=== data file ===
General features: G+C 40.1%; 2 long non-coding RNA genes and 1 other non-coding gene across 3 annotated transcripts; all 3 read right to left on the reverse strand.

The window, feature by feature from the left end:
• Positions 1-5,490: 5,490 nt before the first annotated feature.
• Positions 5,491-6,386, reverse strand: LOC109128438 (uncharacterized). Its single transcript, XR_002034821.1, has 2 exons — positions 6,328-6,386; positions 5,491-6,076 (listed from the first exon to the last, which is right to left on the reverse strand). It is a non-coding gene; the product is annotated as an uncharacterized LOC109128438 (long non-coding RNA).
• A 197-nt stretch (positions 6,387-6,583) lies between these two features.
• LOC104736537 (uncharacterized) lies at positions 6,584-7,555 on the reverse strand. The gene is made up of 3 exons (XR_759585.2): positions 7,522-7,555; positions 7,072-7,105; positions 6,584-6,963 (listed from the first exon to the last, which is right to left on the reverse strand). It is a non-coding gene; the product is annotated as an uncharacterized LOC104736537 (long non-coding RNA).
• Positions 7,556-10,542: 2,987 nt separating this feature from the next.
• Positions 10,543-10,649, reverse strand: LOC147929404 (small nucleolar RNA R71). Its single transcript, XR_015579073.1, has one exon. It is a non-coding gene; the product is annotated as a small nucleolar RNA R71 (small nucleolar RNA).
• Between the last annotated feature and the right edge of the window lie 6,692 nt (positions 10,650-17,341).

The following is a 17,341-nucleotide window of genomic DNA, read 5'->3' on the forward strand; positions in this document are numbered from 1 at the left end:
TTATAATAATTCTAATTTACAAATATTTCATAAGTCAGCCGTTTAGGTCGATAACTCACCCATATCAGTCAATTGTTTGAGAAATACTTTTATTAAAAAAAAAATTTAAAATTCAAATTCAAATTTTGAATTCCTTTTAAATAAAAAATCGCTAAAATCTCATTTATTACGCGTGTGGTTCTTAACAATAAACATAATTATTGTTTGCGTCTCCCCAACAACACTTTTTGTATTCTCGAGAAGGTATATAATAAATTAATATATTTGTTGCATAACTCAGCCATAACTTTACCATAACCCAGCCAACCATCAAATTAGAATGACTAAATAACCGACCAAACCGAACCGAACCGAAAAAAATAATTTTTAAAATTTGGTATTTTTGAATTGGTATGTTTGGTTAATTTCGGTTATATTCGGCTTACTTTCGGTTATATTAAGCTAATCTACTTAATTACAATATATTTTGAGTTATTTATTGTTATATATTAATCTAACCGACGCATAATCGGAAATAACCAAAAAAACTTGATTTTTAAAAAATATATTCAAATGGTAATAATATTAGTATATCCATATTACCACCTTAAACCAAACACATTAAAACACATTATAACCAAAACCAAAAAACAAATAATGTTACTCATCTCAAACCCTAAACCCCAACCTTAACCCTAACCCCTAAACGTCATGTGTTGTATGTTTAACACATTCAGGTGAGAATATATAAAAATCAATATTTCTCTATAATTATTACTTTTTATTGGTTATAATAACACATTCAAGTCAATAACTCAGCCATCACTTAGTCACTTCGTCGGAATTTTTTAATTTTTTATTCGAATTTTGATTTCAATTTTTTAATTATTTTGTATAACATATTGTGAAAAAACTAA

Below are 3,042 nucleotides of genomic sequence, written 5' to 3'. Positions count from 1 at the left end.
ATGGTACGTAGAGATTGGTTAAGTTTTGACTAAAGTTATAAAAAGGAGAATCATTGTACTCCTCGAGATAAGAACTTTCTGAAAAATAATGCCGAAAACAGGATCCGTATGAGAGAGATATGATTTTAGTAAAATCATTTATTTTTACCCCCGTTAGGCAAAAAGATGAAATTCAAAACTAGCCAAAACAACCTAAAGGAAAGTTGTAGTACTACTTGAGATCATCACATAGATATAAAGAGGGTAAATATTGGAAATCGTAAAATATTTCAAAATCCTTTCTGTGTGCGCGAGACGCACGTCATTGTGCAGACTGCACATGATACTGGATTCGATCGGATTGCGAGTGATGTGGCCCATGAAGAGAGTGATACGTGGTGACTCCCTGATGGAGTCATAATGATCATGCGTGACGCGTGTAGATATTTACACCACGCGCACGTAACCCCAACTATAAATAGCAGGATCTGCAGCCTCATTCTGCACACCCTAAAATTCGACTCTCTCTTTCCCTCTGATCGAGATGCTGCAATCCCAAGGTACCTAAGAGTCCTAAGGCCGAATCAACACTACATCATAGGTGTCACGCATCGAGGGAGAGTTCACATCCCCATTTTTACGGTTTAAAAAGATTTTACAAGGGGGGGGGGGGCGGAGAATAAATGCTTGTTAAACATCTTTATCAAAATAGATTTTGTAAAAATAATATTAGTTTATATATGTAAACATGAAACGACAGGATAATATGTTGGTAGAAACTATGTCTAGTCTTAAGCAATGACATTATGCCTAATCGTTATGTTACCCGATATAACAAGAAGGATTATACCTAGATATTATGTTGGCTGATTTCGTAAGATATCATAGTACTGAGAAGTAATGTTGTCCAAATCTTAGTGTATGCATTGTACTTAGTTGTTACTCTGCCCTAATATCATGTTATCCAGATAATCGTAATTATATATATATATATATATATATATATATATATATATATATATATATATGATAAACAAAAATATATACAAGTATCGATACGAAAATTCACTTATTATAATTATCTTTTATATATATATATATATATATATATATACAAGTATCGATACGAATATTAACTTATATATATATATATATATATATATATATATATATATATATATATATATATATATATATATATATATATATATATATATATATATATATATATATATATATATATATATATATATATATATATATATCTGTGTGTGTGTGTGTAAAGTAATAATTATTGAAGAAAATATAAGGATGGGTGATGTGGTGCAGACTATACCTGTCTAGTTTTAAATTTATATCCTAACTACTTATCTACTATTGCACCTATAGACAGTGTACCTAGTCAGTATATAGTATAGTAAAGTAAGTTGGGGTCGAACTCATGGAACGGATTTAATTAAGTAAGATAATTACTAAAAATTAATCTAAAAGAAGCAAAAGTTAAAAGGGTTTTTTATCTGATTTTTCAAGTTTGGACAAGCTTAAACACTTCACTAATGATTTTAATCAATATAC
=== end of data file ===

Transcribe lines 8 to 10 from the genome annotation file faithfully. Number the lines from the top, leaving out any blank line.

• Positions 10,543-10,649, reverse strand: LOC147929404 (small nucleolar RNA R71). Its single transcript, XR_015579073.1, has one exon. It is a non-coding gene; the product is annotated as a small nucleolar RNA R71 (small nucleolar RNA).
• Between the last annotated feature and the right edge of the window lie 6,692 nt (positions 10,650-17,341).

The following is a 17,341-nucleotide window of genomic DNA, read 5'->3' on the forward strand; positions in this document are numbered from 1 at the left end: